רַ֛בִּי אֶלְעָזָ֥ר בֶּן־עֲזַרְיָ֖ה אוֹמֵֽר׃
אִ֚ם אֵ֣ין תּוֹרָ֔ה
אֵ֖ין דֶּ֣רֶךְ אֶרֶ֑ץ
אִ֚ם אֵ֣ין דֶּ֣רֶךְ אֶ֔רֶץ
אֵ֖ין תּוֹרָֽה׃
 
אִ֚ם אֵ֣ין חׇכְמָ֔ה
אֵ֖ין יִרְאָ֑ה
אִ֚ם אֵ֣ין יִרְאָ֔ה
אֵ֖ין חׇכְמָֽה׃
 
אִ֚ם אֵ֣ין דַּ֔עַת
אֵ֖ין בִּינָ֑ה
אִ֚ם אֵ֣ין בִּינָ֔ה
אֵ֖ין דַּֽעַת׃
 
אִ֚ם אֵ֣ין קֶ֔מַח
אֵ֖ין תּוֹרָ֑ה
אִ֚ם אֵ֣ין תּוֹרָ֔ה
אֵ֖ין קֶֽמַח׃
Rebbi Elazar ben Azaryah said:
“Where there is no Torah,
there is no proper conduct;
where there is no proper conduct,
there is no Torah.
 
Where there is no wisdom,
there is no reverence;
where there is no reverence,
there is no wisdom.
 
Where there is no knowledge,
there is no understanding;
where there is no understanding,
there is no knowledge.
 
Where there is no bread,
there is no Torah;
where there is no Torah,
there is no bread.”

ה֖וּא הָיָ֥ה אוֹמֵֽר׃ כׇּל־שֶׁחׇכְמָ֞תוֹ מְרֻבָּ֣ה מִמַּעֲשָׂ֗יו לְמַ֕ה ה֖וּא דּוֹמֶ֑ה לְאִילָ֞ן שֶׁנּוֹפ֣וֹ מְרֻבֶּה֮ וְשׇׁרָשָׁ֣יו מְעוּטִין֒ וְהָר֤וּח בָּאת֙ וְעוֹקְרַתּוֹ֙ וְהוֹפְכַ֥תּוֹ עַל־פָּנָ֖יו שֶׁנֶּאֱמַֽר׃ וְהָיָה֙ כְּעַרְעָ֣ר בָּעֲרָבָ֔ה וְלֹ֥א יִרְאֶ֖ה כִּֽי־יָ֣בוֹא ט֑וֹב וְשָׁכַ֤ן חֲרֵרִים֙ בַּמִּדְבָּ֔ר אֶ֥רֶץ מְלֵחָ֖ה וְלֹ֥א תֵשֵֽׁב׃ וְכׇל־שֶׁמַּעֲשָׂ֞יו מְרֻבִּ֣ין מֵחׇכְמָת֗וֹ לְמַ֕ה ה֖וּא דּוֹמֶ֑ה לְאִילָ֞ן שֶׁנּוֹפ֣וֹ מְמוּעָט֮ וְשׇׁרָשָׁ֣יו מְרֻבִּין֒ שֶׁאֲפִ֤לּוּ כׇל־הָרוּחוֹת֙ שֶׁבָּעוֹלָ֔ם בָּאוֹת֙ וְנוֹשְׁב֣וֹת בּ֔וֹ אֵ֧ין מְזִיזִ֛ין אוֹת֥וֹ מִמְּקוֹמ֖וֹ שֶׁנֶּאֱמַֽר׃ וְהָיָ֞ה כְּעֵ֣ץ ׀ שָׁת֣וּל עַל־מַ֗יִם וְעַל־יוּבַל֙ יְשַׁלַּ֣ח שׇׁרָשָׁ֔יו וְלֹ֤א ירא יִרְאֶה֙ כִּי־יָ֣בֹא חֹ֔ם וְהָיָ֥ה עָלֵ֖הוּ רַעֲנָ֑ן וּבִשְׁנַ֤ת בַּצֹּ֙רֶת֙ לֹ֣א יִדְאָ֔ג וְלֹ֥א יָמִ֖ישׁ מֵעֲשׂ֥וֹת פֶּֽרִי׃
He used to say: “One whose wisdom exceeds his deeds, to what is he like? To a tree that has many branches and few roots, so that when the wind comes, it plucks it up and turns it over, as it is said: ‘And he shall be like a lonely tree in the desert, and shall not see the coming of good; he shall inhabit the parched places in the wilderness, a salt land and uninhabited.'[20] Jeremiah 17:6.  But one whose deeds exceed his wisdom, to what is he like? To a tree that has few branches and many roots, so that even if all the winds in the world come and blow upon it, they cannot move it out of its place, as it is said: ‘And he shall be like a tree planted by waters, that spreads out its roots beside a stream; it sees not the coming of heat, and its leaves are ever green; in a year of drought it is not troubled, and ceases not to bear fruit.'[21] Jeremiah 17:8.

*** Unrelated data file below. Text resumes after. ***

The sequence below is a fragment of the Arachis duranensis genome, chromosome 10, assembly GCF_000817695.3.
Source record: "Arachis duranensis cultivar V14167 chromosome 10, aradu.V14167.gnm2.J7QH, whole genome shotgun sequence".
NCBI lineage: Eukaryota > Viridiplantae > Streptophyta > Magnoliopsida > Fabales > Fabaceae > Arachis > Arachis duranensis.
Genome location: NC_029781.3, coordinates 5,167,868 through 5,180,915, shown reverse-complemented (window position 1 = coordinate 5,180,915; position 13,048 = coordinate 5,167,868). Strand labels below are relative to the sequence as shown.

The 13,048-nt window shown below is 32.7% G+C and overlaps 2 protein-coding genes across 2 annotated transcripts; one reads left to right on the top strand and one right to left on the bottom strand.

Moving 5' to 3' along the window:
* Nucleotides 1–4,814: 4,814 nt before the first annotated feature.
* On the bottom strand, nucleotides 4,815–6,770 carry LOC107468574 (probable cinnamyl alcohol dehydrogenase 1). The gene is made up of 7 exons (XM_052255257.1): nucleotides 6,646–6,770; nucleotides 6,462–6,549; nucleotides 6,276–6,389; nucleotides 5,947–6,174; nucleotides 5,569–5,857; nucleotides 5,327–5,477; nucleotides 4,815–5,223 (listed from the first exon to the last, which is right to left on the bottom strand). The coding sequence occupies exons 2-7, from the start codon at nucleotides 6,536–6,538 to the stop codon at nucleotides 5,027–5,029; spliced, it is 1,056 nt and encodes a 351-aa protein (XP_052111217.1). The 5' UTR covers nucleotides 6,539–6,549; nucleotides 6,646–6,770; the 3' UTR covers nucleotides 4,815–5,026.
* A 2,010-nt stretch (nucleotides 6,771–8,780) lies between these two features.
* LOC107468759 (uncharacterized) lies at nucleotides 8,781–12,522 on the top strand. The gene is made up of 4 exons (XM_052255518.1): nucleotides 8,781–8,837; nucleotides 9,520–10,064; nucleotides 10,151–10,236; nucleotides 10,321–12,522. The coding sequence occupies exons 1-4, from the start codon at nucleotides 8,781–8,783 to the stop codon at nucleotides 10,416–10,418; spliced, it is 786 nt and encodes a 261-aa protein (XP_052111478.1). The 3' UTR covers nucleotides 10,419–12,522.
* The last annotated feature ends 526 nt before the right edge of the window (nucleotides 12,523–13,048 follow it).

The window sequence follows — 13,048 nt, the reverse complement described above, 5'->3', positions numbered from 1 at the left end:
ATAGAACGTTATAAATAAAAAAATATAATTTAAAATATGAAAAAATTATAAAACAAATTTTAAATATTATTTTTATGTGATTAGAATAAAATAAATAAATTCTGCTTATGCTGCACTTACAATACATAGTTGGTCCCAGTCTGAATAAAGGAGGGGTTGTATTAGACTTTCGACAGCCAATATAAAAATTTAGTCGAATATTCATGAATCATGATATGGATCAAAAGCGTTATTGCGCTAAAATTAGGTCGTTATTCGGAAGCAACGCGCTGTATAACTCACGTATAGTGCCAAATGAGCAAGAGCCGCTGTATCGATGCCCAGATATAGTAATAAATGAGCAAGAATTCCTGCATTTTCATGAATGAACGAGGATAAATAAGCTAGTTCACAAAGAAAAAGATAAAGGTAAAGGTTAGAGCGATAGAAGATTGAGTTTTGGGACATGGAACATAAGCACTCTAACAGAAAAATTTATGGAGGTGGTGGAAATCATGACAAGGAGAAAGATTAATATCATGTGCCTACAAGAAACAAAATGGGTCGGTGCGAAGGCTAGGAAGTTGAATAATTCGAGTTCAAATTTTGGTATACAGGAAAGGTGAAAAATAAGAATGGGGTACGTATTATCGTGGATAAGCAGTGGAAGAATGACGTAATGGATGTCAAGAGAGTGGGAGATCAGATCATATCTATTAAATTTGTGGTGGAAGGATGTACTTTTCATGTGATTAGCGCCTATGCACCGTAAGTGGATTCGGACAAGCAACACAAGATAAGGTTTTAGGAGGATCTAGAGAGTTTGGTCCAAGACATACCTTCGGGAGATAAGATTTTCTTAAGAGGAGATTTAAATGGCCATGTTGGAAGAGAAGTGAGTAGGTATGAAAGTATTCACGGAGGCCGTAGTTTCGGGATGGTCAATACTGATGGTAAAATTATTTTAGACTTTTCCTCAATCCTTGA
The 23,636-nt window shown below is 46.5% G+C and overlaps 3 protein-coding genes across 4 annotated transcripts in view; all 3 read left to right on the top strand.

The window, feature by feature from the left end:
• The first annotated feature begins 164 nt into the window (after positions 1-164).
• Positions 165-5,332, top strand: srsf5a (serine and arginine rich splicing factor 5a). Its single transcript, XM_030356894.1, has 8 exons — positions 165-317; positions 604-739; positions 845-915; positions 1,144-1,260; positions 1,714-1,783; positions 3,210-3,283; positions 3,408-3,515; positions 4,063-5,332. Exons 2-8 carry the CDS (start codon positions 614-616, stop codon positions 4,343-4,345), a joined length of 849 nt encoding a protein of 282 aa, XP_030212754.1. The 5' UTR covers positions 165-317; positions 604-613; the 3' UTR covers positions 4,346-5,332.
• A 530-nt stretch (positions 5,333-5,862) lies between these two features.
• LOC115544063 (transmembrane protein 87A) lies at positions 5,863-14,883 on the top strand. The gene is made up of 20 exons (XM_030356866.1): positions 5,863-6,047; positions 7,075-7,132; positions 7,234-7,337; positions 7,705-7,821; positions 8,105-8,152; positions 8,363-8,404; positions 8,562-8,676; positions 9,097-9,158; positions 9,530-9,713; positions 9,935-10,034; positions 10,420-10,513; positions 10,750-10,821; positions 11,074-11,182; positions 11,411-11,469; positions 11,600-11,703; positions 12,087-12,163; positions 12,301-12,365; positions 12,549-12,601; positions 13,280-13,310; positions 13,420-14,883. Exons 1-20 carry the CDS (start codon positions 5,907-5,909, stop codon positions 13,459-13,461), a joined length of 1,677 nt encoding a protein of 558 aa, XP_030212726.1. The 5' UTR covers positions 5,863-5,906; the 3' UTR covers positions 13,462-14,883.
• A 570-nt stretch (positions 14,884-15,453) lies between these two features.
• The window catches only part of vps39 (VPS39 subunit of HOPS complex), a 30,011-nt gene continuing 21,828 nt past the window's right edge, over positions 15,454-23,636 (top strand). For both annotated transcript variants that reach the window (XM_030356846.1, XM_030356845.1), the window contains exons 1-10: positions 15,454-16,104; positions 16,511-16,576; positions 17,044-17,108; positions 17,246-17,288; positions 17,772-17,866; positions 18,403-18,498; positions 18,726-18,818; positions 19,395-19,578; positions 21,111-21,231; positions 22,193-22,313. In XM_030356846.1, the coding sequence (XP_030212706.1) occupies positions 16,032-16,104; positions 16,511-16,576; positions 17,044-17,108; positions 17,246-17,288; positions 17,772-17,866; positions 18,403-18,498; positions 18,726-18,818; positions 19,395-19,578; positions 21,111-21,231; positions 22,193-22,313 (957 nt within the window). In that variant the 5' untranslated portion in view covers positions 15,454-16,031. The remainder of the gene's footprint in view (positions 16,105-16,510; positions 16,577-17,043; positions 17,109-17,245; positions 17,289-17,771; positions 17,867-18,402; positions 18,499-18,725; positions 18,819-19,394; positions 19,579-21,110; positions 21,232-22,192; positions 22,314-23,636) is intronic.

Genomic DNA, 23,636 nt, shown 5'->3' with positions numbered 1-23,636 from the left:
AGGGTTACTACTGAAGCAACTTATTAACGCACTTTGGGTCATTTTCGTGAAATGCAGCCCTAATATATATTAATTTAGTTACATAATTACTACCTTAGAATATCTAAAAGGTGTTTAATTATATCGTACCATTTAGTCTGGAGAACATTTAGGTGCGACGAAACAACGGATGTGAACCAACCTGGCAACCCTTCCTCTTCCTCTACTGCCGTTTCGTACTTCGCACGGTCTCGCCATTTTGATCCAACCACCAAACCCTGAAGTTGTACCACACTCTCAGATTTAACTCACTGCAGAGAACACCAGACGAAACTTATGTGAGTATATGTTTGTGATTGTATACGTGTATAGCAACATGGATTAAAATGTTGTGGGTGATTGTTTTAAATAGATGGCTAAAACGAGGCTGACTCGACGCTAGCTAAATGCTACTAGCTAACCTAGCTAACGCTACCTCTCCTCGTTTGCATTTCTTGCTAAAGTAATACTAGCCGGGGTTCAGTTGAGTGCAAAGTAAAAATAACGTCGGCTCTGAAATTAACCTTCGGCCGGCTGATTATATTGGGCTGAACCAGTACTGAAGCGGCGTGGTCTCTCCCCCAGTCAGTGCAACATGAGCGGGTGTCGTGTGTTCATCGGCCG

רַ֛בִּי אֱלִיעֶ֥זֶר בֶּן־חִ֖סְמָא אוֹמֵֽר׃ קִנִּין֙ וּפִתְחֵ֣י נִדָּ֔ה הֵ֥ן הֵ֖ן גּוּפֵ֣י הֲלָכ֑וֹת תְּקוּפוֹת֙ וְגֵמַ֣טְּרִי֔וֹת פַּרְפְּרָא֖וֹת לַחׇכְמָֽה׃
Rebbi Elazar ben Ḥisma said: “The laws concerning the sacrifices of birds and the purification of women are essential precepts; astronomy and geometry are the auxiliaries of wisdom.”

רַ֛בִּי חֲנַנְיָ֥א בֶּן־עֲקַשְׁיָ֖א אוֹמֵֽר׃ רָצָ֗ה הַקָּדוֹשׁ֙ בָּר֣וּךְ ה֔וּא לְזַכּ֖וֹת אֶת־יִשְׂרָאֵ֑ל לְפִיכָ֕ךְ הִרְבָּ֥ה לָהֶ֖ם תּוֹרָ֥ה וּמִצְוֹֽת׃ שֶׁנֶּאֱמַ֕ר יְהֹוָ֥ה חָפֵ֖ץ לְמַ֣עַן צִדְק֑וֹ יַגְדִּ֥יל תּוֹרָ֖ה וְיַאְדִּֽיר׃
Rebbi Ḥananya ben Aqashya said: “The blessed Holy One desired to purify Yisrael; hence he gave them a Torah rich in rules of conduct, as it is said: ‘YHVH was pleased, for the sake of [Yisrael’s] righteousness, to render the Torah great and glorious.'[22] Isaiah 42:21. 

I have adapted the English translation of Pirqei Avot by Paltiel Birnbaum, as published in his Ha-Siddur Ha-Shalem (1949), mostly to re-Hebraize names, but also to edit and replace some of the commentary that he left in brackets. I’ve also made numerous other small changes. –Aharon Varady

Source

Notes

1 Isaiah 60:21.
2 Psalm 1:1.
3 Malachi 3:16.
4 Lamentations 3:28.
5 Isaiah 28:8.
6 Ezekiel 41:22.
7 Psalm 82:1.
8 Amos 9:6.
9 Psalm 82:1.
10 Malachi 3:16.
11 Exodus 20:21.
12 I Chronicles 29:14.
13 Others attribute to Rebbi Yaaqov
14 Paltiel Birnbaum provides the pshat explanation, “study is more important than the admiration of nature” however this teaching re: the praxis of mentally reviewing Torah may be understood differently. Both the tree and the field may signify the Torah (as conceived as the Tree of Life) and Shadai (as conceived as the fertile sadeh/field) respectively. Thus, I understand this teaching as a warning not to interrupt and replace the highly associative state of contemplative ruminations with that of any immanent phenomenal representation. –ANV
15 Deuteronomy 4:9.
16 Deuteronomy 4:9.
17 Genesis 9:6.
18 Deuteronomy 14:1.
19 Proverbs 4:2.
20 Jeremiah 17:6.
21 Jeremiah 17:8.
22 Isaiah 42:21.